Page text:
1. How do we build broad coalitions of influentials in favour of change? What do we do about powerful vested interests?
2. How do we help reformers transform indifferent, or even hostile, public opinion into support for reform objectives?
3. How do we instigate citizen demand for good governance and accountability to sustain governance reform?
The paper by Matthew Andrews which starts part 2 of the book weaves an interesting theory around 3 words – „acceptance”, „authority” and „ability”. What Andrews means by these 3 terms is sketched out as follows -
Is there acceptance of the need for change and reform?
• of the specific reform idea?
• of the monetary costs for reform?
• of the social costs for reformers?
• within the incentive fabric of the organization (not just with individuals)?
Is there authority:
• does legislation allow people to challenge the status quo and initiate reform?
• do formal organizational structures and rules allow reformers to do what is needed?
• do informal organizational norms allow reformers to do what needs to be done?
Is there ability: are there enough people, with appropriate skills,
• to conceptualize and implement the reform?
• is technology sufficient?
• are there appropriate information sources to help conceptualize, plan, implement, and institutionalize the reform?
Obviously, the world of Technical Assistance tends to assume that it is the latter which is the problem – since the people there who act as experts are strong on training. In the paper I referred to on Monday, Sorin Ionita applies this framework to Romania and suggests that
constraints on improving of policy management are to be found firstly in terms of low acceptance (of the legitimacy of new, objective criteria and transparency); secondly, in terms of low authority (meaning that nobody knows who exactly is in charge of prioritization across sectors, for example) and only thirdly in terms of low technical ability in institutionsThe final version of my NISPAcee paper tries to identify all the papers which have assessed the impact of all the efforts to put government processes in transition countries on a more open and effective basis. In particular I was interested to find those which actually looked critically at the various tools used by Technical Assistance eg rule of law; civil service reform; training; impact assessment etc. One of my arguments is that that it is only recently that such a critical assessment has started – eg of civil service reform.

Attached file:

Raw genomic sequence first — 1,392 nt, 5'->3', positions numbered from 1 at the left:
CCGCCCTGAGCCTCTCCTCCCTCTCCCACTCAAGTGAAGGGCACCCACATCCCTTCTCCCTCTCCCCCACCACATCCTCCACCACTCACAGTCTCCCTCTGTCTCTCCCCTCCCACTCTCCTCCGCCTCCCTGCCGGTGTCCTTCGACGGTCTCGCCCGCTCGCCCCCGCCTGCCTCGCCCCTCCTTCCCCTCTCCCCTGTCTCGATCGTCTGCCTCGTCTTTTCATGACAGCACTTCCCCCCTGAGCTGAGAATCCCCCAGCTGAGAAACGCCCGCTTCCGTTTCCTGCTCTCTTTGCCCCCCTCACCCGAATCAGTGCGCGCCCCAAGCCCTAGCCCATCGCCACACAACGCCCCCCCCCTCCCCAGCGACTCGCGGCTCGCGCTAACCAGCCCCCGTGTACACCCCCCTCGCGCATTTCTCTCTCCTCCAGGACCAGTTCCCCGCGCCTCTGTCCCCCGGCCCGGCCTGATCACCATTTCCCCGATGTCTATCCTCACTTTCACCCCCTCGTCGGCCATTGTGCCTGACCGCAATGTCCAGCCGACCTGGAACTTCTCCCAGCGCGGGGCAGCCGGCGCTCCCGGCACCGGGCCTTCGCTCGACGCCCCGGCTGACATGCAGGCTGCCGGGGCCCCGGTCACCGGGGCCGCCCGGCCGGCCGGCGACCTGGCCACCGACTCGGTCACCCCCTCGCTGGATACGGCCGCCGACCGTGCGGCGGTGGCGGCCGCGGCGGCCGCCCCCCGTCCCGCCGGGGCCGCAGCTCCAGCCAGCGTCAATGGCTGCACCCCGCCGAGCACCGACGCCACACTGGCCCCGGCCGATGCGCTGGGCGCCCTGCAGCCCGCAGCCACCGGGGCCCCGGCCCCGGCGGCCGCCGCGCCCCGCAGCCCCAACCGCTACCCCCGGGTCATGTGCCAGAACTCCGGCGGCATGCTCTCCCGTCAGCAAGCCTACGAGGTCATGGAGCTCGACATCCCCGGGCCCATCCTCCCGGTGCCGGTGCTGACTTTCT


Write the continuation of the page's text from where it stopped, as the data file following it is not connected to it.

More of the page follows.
The one common thread in those assessments which have faced honestly the crumbling of reform in the region (Cardona; Ionitsa; Manning;Verheijen) is the need to force the politicians to grow up and stop behaving like petulant schoolboys and girls. Manning and Ionitsa both emphasise the need for transparency and external pressures. Cardona and Verheijen talk of the establishment of structures bringing politicians, officials, academics etc together to develop a consensus. As Ionita puts it succinctly –
If a strong requirement is present – and the first openings must be made at the political level – the supply can be generated fairly rapidly, especially in ex-communist countries, with their well-educated manpower. But if the demand is lacking, then the supply will be irrelevant.On Sunday, when rain washed away the tennis at Queen's, I enjoyed watching this great spontaneous performance on a similar occasion some years back.